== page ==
The Customs of Cuba denies entry to Taiwanese tourists for political reasons.

The Ministry of Foreign Affairs of Taiwan warned its citizens about the risks of traveling to the Caribbean nation.

The Customs of Cuba denies entry to Taiwanese tourists for political reasons.

The General Customs of Cuba denied entry into the country to a family from Taiwan with permanent residence in Canada. The Asians planned to enjoy a vacation, but for political reasons, they were rejected and deported.

According to CNN, the five members of the Yen family had valid visas and proper passports when they arrived on the Island, coming from Montreal. Upon starting the entry process, they received intolerant treatment from the communist authorities.

Danny Yen, one of those affected, declared that officials denied entry to three of the travelers, who were victims of a ten-hour detention and were subsequently deported to Canada.

For the interviewee, this restriction seemed strange because his friends had visited the Caribbean nation earlier in the year with passports issued by Taiwan and had no problems entering.

According to Yen’s statements, a Customs official argued that the ban was motivated by the fact that Havana does not recognize Taiwan as an independent country from the People’s Republic of China.

The Ministry of Foreign Affairs of Taiwan specified to the American channel that having a valid passport for at least six months and a tourist card should have been sufficient to allow the entry of Taiwanese citizens to Cuba. Faced with this problem, the agency assured the start of an investigation into this case by its consulate in Colombia since it does not have one in the Greater Antilles.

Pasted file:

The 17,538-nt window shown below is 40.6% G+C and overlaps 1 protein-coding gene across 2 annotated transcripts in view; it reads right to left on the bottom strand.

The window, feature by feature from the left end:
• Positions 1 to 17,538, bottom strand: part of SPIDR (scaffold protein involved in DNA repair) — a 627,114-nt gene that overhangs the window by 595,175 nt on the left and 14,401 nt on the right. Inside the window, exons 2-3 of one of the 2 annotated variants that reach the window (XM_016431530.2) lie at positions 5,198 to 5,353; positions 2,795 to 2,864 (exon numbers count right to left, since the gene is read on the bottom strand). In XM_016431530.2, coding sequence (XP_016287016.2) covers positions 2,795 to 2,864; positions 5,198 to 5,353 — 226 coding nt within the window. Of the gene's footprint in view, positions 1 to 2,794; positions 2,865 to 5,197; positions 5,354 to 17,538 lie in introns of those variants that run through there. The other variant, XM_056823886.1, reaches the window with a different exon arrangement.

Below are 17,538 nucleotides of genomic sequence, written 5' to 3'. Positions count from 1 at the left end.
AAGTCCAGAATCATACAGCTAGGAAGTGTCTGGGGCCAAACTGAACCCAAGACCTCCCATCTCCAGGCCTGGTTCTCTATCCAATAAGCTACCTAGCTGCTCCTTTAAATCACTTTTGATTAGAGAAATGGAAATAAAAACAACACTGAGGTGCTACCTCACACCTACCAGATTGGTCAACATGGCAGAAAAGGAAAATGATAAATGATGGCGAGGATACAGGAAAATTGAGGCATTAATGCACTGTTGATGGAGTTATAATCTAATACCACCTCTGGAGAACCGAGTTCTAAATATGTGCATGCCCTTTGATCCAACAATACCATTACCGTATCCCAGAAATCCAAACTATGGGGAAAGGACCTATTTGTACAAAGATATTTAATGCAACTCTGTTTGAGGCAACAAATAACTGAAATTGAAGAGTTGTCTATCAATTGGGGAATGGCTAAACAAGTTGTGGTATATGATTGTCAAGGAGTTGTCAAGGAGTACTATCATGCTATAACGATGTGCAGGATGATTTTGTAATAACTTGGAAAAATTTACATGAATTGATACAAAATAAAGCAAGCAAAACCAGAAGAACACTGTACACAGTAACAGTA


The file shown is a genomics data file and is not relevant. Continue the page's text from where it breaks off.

The Ministry also issued an orange travel alert to Cuba, the second-highest of its four security levels, indicating the recommendation not to travel unless necessary. This could cost the Antillean country the loss of a tourist market of more than 23 million people.

Last year, Cuba reaffirmed its unconditional support for the principle of “one China,” when the then Speaker of the House of Representatives of the United States, Nancy Pelosi, was visiting Taiwan.

Foreign Minister Bruno Rodríguez expressed his concern about the worsening of the situation and voiced his firm opposition to actions that could compromise the territorial integrity and sovereignty of the People’s Republic of China.

The Cuban government pointed out that the existing tension was “a direct result of the aggressive policy of the USA and the high military presence of this country and its allies in the Taiwan Strait.”

Rodríguez also argued that the deterioration of the situation was due to military contacts and systematic arms sales, actions that, according to Cuba, undermined peace and security both regionally and internationally.